by Jane Ginn
I recently returned from a two-week visit to Thailand which included a visit to the Opium Museum in the Golden Triangle.
After spending about 2-hours studying the excellent exhibits on
the visitor is ushered through a room called “The Wall of Victims.” In this room the viewer sees larger-than-life photos of famous actors, musicians, sports celebrities and others that became addicted and died an early death.
Just two days after visiting the museum I learned that Philip Seymour Hoffman had died of an apparent overdose of heroin in his Manhattan apartment. Tragic.
What I observed from my short visit was that diversification of business and employment opportunities for the Hill Tribe people in the north has been vitally important for reductions in the dependence of individual tribal people on poppy cultivation. The link between supply and demand of opiates on the world market was made that much more poignant with the death of this great actor.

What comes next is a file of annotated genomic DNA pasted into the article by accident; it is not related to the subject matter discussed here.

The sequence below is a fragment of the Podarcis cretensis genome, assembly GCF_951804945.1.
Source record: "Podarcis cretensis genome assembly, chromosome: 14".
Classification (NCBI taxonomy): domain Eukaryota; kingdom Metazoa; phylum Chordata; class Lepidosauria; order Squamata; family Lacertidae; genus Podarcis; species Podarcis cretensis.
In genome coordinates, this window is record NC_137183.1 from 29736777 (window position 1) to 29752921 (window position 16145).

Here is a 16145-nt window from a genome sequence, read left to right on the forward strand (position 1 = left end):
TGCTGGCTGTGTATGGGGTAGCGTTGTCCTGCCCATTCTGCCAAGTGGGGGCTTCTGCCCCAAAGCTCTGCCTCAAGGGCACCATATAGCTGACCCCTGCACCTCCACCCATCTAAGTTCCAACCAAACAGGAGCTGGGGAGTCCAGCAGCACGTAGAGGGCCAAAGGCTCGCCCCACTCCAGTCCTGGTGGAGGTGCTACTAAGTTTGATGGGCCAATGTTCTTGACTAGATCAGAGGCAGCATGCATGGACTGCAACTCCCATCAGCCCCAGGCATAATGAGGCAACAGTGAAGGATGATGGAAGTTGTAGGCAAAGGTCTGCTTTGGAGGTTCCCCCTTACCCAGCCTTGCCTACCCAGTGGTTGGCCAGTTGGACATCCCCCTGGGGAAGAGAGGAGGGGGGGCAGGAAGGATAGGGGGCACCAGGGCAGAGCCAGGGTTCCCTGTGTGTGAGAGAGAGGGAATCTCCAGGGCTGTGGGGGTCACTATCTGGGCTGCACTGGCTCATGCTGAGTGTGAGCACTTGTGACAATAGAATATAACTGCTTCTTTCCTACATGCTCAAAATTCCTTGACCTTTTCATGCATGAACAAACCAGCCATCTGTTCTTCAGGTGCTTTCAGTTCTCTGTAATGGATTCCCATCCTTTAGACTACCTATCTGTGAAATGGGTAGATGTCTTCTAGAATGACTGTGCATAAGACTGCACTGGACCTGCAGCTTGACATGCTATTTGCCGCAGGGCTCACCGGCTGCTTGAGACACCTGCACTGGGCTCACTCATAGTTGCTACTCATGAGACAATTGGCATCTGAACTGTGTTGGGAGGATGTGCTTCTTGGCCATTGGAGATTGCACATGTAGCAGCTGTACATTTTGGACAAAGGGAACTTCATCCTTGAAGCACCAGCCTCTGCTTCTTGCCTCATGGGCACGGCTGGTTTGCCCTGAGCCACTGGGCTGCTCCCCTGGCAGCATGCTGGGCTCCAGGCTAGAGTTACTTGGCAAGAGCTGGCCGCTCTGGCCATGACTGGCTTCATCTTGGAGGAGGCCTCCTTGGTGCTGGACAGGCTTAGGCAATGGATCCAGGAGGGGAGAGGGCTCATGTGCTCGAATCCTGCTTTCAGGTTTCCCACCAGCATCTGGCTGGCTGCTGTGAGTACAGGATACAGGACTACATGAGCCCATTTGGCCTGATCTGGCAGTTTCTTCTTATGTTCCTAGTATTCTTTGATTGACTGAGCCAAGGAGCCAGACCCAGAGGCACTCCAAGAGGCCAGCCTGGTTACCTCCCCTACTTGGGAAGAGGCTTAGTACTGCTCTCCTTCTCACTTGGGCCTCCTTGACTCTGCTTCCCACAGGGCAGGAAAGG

The museum was built by the Mae Fah Luang Foundation, an organization started by the current King’s deceased mother. They are performing a valuable public service; one that, perhaps, Philip Seymour Hoffman should have seen. Visitors to the Golden Triange area should not miss this exhibit.
Below is a slide show of various shots from around the country illustrating the diversity of the Thailand country-side and market economy.